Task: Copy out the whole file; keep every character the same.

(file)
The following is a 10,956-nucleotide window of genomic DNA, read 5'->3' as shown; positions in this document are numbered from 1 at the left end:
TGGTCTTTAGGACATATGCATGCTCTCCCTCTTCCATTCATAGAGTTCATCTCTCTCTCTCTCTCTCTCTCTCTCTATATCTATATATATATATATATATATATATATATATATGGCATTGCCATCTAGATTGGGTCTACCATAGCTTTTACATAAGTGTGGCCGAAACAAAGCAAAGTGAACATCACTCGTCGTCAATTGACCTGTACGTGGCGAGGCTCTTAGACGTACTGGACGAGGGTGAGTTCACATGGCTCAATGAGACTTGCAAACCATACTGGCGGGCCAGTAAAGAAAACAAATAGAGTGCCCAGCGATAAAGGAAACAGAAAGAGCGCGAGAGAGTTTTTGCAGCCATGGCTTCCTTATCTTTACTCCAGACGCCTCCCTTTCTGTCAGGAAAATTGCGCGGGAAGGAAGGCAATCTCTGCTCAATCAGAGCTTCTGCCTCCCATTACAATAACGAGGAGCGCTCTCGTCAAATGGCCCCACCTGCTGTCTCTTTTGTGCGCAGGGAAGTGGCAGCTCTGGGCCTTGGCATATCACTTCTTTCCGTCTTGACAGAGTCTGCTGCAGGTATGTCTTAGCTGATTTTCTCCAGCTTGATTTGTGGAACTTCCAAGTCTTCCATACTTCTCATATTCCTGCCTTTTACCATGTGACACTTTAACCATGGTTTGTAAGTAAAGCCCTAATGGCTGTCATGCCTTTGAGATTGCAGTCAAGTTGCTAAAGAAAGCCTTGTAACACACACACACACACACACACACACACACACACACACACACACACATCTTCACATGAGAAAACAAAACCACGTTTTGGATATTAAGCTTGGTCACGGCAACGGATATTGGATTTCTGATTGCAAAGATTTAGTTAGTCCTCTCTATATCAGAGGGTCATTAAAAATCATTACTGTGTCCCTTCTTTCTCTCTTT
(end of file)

The following is a 10,956-nucleotide window of genomic DNA, read 5'->3' as shown; positions in this document are numbered from 1 at the left end:
TGGTCTTTAGGACATATGCATGCTCTCCCTCTTCCATTCATAGAGTTCATCTCTCTCTCTCTCTCTCTCTCTCTCTATATCTATATATATATATATATATATATATATATATATGGCATTGCCATCTAGATTGGGTCTACCATAGCTTTTACATAAGTGTGGCCGAAACAAAGCAAAGTGAACATCACTCGTCGTCAATTGACCTGTACGTGGCGAGGCTCTTAGACGTACTGGACGAGGGTGAGTTCACATGGCTCAATGAGACTTGCAAACCATACTGGCGGGCCAGTAAAGAAAACAAATAGAGTGCCCAGCGATAAAGGAAACAGAAAGAGCGCGAGAGAGTTTTTGCAGCCATGGCTTCCTTATCTTTACTCCAGACGCCTCCCTTTCTGTCAGGAAAATTGCGCGGGAAGGAAGGCAATCTCTGCTCAATCAGAGCTTCTGCCTCCCATTACAATAACGAGGAGCGCTCTCGTCAAATGGCCCCACCTGCTGTCTCTTTTGTGCGCAGGGAAGTGGCAGCTCTGGGCCTTGGCATATCACTTCTTTCCGTCTTGACAGAGTCTGCTGCAGGTATGTCTTAGCTGATTTTCTCCAGCTTGATTTGTGGAACTTCCAAGTCTTCCATACTTCTCATATTCCTGCCTTTTACCATGTGACACTTTAACCATGGTTTGTAAGTAAAGCCCTAATGGCTGTCATGCCTTTGAGATTGCAGTCAAGTTGCTAAAGAAAGCCTTGTAACACACACACACACACACACACACACACACACACACACACACACACATCTTCACATGAGAAAACAAAACCACGTTTTGGATATTAAGCTTGGTCACGGCAACGGATATTGGATTTCTGATTGCAAAGATTTAGTTAGTCCTCTCTATATCAGAGGGTCATTAAAAATCATTACTGTGTCCCTTCTTTCTCTCTTT